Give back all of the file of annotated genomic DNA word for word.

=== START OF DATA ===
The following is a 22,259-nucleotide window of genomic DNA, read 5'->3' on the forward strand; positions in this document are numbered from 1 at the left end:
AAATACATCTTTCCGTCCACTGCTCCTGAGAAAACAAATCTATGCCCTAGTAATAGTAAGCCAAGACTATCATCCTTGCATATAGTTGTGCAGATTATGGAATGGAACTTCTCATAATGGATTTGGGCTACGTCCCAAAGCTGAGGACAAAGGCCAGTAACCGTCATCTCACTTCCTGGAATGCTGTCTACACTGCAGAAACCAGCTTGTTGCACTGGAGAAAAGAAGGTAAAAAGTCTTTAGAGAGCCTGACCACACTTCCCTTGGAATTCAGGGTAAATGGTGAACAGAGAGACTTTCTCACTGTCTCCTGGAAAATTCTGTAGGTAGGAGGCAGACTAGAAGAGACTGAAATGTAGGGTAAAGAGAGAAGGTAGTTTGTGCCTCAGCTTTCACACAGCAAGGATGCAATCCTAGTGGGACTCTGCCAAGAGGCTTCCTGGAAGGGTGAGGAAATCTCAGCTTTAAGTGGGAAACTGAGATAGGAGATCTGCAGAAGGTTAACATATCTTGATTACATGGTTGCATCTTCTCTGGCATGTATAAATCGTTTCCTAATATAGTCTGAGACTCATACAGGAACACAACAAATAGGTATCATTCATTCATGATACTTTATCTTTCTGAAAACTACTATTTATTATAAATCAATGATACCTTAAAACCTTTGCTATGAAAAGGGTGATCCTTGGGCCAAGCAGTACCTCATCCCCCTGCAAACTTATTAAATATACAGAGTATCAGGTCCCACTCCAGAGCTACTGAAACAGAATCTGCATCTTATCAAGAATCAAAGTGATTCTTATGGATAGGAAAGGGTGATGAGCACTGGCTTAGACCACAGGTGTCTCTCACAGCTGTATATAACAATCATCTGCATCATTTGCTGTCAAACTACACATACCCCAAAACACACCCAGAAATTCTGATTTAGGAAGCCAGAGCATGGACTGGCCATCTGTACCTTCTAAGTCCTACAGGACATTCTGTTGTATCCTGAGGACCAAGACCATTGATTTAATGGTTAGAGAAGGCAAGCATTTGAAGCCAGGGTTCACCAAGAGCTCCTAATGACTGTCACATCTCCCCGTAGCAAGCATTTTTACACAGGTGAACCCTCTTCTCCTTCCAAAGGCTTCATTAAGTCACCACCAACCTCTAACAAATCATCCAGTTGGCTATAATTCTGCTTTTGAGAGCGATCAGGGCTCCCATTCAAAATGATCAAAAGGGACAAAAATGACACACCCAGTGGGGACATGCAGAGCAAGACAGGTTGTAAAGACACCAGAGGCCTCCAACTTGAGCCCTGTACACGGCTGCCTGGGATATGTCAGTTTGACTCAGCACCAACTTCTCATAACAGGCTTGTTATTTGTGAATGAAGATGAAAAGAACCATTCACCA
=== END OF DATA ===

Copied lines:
The following is a 22,259-nucleotide window of genomic DNA, read 5'->3' on the forward strand; positions in this document are numbered from 1 at the left end:
AAATACATCTTTCCGTCCACTGCTCCTGAGAAAACAAATCTATGCCCTAGTAATAGTAAGCCAAGACTATCATCCTTGCATATAGTTGTGCAGATTATGGAATGGAACTTCTCATAATGGATTTGGGCTACGTCCCAAAGCTGAGGACAAAGGCCAGTAACCGTCATCTCACTTCCTGGAATGCTGTCTACACTGCAGAAACCAGCTTGTTGCACTGGAGAAAAGAAGGTAAAAAGTCTTTAGAGAGCCTGACCACACTTCCCTTGGAATTCAGGGTAAATGGTGAACAGAGAGACTTTCTCACTGTCTCCTGGAAAATTCTGTAGGTAGGAGGCAGACTAGAAGAGACTGAAATGTAGGGTAAAGAGAGAAGGTAGTTTGTGCCTCAGCTTTCACACAGCAAGGATGCAATCCTAGTGGGACTCTGCCAAGAGGCTTCCTGGAAGGGTGAGGAAATCTCAGCTTTAAGTGGGAAACTGAGATAGGAGATCTGCAGAAGGTTAACATATCTTGATTACATGGTTGCATCTTCTCTGGCATGTATAAATCGTTTCCTAATATAGTCTGAGACTCATACAGGAACACAACAAATAGGTATCATTCATTCATGATACTTTATCTTTCTGAAAACTACTATTTATTATAAATCAATGATACCTTAAAACCTTTGCTATGAAAAGGGTGATCCTTGGGCCAAGCAGTACCTCATCCCCCTGCAAACTTATTAAATATACAGAGTATCAGGTCCCACTCCAGAGCTACTGAAACAGAATCTGCATCTTATCAAGAATCAAAGTGATTCTTATGGATAGGAAAGGGTGATGAGCACTGGCTTAGACCACAGGTGTCTCTCACAGCTGTATATAACAATCATCTGCATCATTTGCTGTCAAACTACACATACCCCAAAACACACCCAGAAATTCTGATTTAGGAAGCCAGAGCATGGACTGGCCATCTGTACCTTCTAAGTCCTACAGGACATTCTGTTGTATCCTGAGGACCAAGACCATTGATTTAATGGTTAGAGAAGGCAAGCATTTGAAGCCAGGGTTCACCAAGAGCTCCTAATGACTGTCACATCTCCCCGTAGCAAGCATTTTTACACAGGTGAACCCTCTTCTCCTTCCAAAGGCTTCATTAAGTCACCACCAACCTCTAACAAATCATCCAGTTGGCTATAATTCTGCTTTTGAGAGCGATCAGGGCTCCCATTCAAAATGATCAAAAGGGACAAAAATGACACACCCAGTGGGGACATGCAGAGCAAGACAGGTTGTAAAGACACCAGAGGCCTCCAACTTGAGCCCTGTACACGGCTGCCTGGGATATGTCAGTTTGACTCAGCACCAACTTCTCATAACAGGCTTGTTATTTGTGAATGAAGATGAAAAGAACCATTCACCA